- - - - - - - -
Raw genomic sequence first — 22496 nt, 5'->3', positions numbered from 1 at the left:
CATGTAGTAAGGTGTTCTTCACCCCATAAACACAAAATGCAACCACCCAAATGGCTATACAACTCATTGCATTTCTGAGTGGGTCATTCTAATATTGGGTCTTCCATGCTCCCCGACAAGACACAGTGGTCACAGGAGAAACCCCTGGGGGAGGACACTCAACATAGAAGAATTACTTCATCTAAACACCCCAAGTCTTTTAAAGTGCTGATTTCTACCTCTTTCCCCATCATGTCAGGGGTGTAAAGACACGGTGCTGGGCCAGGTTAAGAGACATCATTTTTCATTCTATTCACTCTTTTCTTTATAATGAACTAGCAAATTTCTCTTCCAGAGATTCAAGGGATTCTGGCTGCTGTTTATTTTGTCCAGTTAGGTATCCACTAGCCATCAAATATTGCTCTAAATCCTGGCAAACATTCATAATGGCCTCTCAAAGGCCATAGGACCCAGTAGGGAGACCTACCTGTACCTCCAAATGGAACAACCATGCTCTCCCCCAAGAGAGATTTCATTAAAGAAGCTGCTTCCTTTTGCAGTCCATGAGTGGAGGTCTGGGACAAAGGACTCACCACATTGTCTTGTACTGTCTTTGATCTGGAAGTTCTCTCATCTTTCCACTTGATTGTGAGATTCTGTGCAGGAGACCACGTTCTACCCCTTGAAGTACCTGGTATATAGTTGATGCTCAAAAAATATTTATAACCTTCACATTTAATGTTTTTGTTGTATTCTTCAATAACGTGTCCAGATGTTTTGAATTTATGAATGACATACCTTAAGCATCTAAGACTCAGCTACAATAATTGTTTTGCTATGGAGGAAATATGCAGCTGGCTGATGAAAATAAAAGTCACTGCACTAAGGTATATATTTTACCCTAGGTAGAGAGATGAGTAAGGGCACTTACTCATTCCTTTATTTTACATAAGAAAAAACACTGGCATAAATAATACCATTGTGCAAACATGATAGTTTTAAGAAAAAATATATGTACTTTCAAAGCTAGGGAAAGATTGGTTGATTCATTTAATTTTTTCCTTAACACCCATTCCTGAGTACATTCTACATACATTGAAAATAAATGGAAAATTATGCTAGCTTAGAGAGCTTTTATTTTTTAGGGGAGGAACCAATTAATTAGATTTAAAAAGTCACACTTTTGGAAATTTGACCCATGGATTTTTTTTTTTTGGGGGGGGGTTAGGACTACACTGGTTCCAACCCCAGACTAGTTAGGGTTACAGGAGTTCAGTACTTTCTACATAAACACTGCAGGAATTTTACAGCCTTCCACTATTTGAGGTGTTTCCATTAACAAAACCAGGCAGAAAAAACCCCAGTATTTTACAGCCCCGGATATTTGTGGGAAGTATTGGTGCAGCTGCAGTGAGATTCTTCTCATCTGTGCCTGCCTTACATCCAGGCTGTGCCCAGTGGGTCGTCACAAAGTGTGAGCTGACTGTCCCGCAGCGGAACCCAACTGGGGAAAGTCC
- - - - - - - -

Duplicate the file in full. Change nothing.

Raw genomic sequence first — 22496 nt, 5'->3', positions numbered from 1 at the left:
CATGTAGTAAGGTGTTCTTCACCCCATAAACACAAAATGCAACCACCCAAATGGCTATACAACTCATTGCATTTCTGAGTGGGTCATTCTAATATTGGGTCTTCCATGCTCCCCGACAAGACACAGTGGTCACAGGAGAAACCCCTGGGGGAGGACACTCAACATAGAAGAATTACTTCATCTAAACACCCCAAGTCTTTTAAAGTGCTGATTTCTACCTCTTTCCCCATCATGTCAGGGGTGTAAAGACACGGTGCTGGGCCAGGTTAAGAGACATCATTTTTCATTCTATTCACTCTTTTCTTTATAATGAACTAGCAAATTTCTCTTCCAGAGATTCAAGGGATTCTGGCTGCTGTTTATTTTGTCCAGTTAGGTATCCACTAGCCATCAAATATTGCTCTAAATCCTGGCAAACATTCATAATGGCCTCTCAAAGGCCATAGGACCCAGTAGGGAGACCTACCTGTACCTCCAAATGGAACAACCATGCTCTCCCCCAAGAGAGATTTCATTAAAGAAGCTGCTTCCTTTTGCAGTCCATGAGTGGAGGTCTGGGACAAAGGACTCACCACATTGTCTTGTACTGTCTTTGATCTGGAAGTTCTCTCATCTTTCCACTTGATTGTGAGATTCTGTGCAGGAGACCACGTTCTACCCCTTGAAGTACCTGGTATATAGTTGATGCTCAAAAAATATTTATAACCTTCACATTTAATGTTTTTGTTGTATTCTTCAATAACGTGTCCAGATGTTTTGAATTTATGAATGACATACCTTAAGCATCTAAGACTCAGCTACAATAATTGTTTTGCTATGGAGGAAATATGCAGCTGGCTGATGAAAATAAAAGTCACTGCACTAAGGTATATATTTTACCCTAGGTAGAGAGATGAGTAAGGGCACTTACTCATTCCTTTATTTTACATAAGAAAAAACACTGGCATAAATAATACCATTGTGCAAACATGATAGTTTTAAGAAAAAATATATGTACTTTCAAAGCTAGGGAAAGATTGGTTGATTCATTTAATTTTTTCCTTAACACCCATTCCTGAGTACATTCTACATACATTGAAAATAAATGGAAAATTATGCTAGCTTAGAGAGCTTTTATTTTTTAGGGGAGGAACCAATTAATTAGATTTAAAAAGTCACACTTTTGGAAATTTGACCCATGGATTTTTTTTTTTTGGGGGGGGGTTAGGACTACACTGGTTCCAACCCCAGACTAGTTAGGGTTACAGGAGTTCAGTACTTTCTACATAAACACTGCAGGAATTTTACAGCCTTCCACTATTTGAGGTGTTTCCATTAACAAAACCAGGCAGAAAAAACCCCAGTATTTTACAGCCCCGGATATTTGTGGGAAGTATTGGTGCAGCTGCAGTGAGATTCTTCTCATCTGTGCCTGCCTTACATCCAGGCTGTGCCCAGTGGGTCGTCACAAAGTGTGAGCTGACTGTCCCGCAGCGGAACCCAACTGGGGAAAGTCC